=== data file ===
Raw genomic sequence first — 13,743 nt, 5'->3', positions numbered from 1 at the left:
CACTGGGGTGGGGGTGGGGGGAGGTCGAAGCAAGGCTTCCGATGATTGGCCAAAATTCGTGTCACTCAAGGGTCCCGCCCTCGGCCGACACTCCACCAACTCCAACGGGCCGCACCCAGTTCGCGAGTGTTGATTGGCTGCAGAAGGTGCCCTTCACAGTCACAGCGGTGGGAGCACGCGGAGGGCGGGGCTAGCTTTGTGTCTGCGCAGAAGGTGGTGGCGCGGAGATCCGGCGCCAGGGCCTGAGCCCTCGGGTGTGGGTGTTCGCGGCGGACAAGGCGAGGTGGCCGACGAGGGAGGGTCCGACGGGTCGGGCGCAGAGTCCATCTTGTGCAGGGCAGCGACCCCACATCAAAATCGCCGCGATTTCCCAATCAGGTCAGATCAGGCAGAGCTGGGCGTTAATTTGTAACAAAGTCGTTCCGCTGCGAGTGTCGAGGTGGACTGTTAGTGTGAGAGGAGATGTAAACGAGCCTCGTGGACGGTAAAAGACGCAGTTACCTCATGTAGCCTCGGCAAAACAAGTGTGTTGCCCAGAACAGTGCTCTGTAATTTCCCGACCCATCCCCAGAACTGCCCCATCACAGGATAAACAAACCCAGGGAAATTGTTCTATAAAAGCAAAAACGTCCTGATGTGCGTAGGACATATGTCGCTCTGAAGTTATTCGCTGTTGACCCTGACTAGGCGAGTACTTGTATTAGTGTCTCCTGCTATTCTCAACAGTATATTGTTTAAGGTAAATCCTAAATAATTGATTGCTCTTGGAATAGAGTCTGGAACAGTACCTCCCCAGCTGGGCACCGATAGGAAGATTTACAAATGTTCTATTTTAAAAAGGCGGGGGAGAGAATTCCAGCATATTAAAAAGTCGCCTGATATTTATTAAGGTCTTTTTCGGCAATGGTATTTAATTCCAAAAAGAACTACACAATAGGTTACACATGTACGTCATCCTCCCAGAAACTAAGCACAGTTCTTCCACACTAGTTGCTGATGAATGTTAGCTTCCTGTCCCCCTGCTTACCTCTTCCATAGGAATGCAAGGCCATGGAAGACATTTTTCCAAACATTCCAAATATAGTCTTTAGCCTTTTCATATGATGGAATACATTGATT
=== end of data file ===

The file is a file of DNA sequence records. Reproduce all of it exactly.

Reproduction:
Raw genomic sequence first — 13,743 nt, 5'->3', positions numbered from 1 at the left:
CACTGGGGTGGGGGTGGGGGGAGGTCGAAGCAAGGCTTCCGATGATTGGCCAAAATTCGTGTCACTCAAGGGTCCCGCCCTCGGCCGACACTCCACCAACTCCAACGGGCCGCACCCAGTTCGCGAGTGTTGATTGGCTGCAGAAGGTGCCCTTCACAGTCACAGCGGTGGGAGCACGCGGAGGGCGGGGCTAGCTTTGTGTCTGCGCAGAAGGTGGTGGCGCGGAGATCCGGCGCCAGGGCCTGAGCCCTCGGGTGTGGGTGTTCGCGGCGGACAAGGCGAGGTGGCCGACGAGGGAGGGTCCGACGGGTCGGGCGCAGAGTCCATCTTGTGCAGGGCAGCGACCCCACATCAAAATCGCCGCGATTTCCCAATCAGGTCAGATCAGGCAGAGCTGGGCGTTAATTTGTAACAAAGTCGTTCCGCTGCGAGTGTCGAGGTGGACTGTTAGTGTGAGAGGAGATGTAAACGAGCCTCGTGGACGGTAAAAGACGCAGTTACCTCATGTAGCCTCGGCAAAACAAGTGTGTTGCCCAGAACAGTGCTCTGTAATTTCCCGACCCATCCCCAGAACTGCCCCATCACAGGATAAACAAACCCAGGGAAATTGTTCTATAAAAGCAAAAACGTCCTGATGTGCGTAGGACATATGTCGCTCTGAAGTTATTCGCTGTTGACCCTGACTAGGCGAGTACTTGTATTAGTGTCTCCTGCTATTCTCAACAGTATATTGTTTAAGGTAAATCCTAAATAATTGATTGCTCTTGGAATAGAGTCTGGAACAGTACCTCCCCAGCTGGGCACCGATAGGAAGATTTACAAATGTTCTATTTTAAAAAGGCGGGGGAGAGAATTCCAGCATATTAAAAAGTCGCCTGATATTTATTAAGGTCTTTTTCGGCAATGGTATTTAATTCCAAAAAGAACTACACAATAGGTTACACATGTACGTCATCCTCCCAGAAACTAAGCACAGTTCTTCCACACTAGTTGCTGATGAATGTTAGCTTCCTGTCCCCCTGCTTACCTCTTCCATAGGAATGCAAGGCCATGGAAGACATTTTTCCAAACATTCCAAATATAGTCTTTAGCCTTTTCATATGATGGAATACATTGATT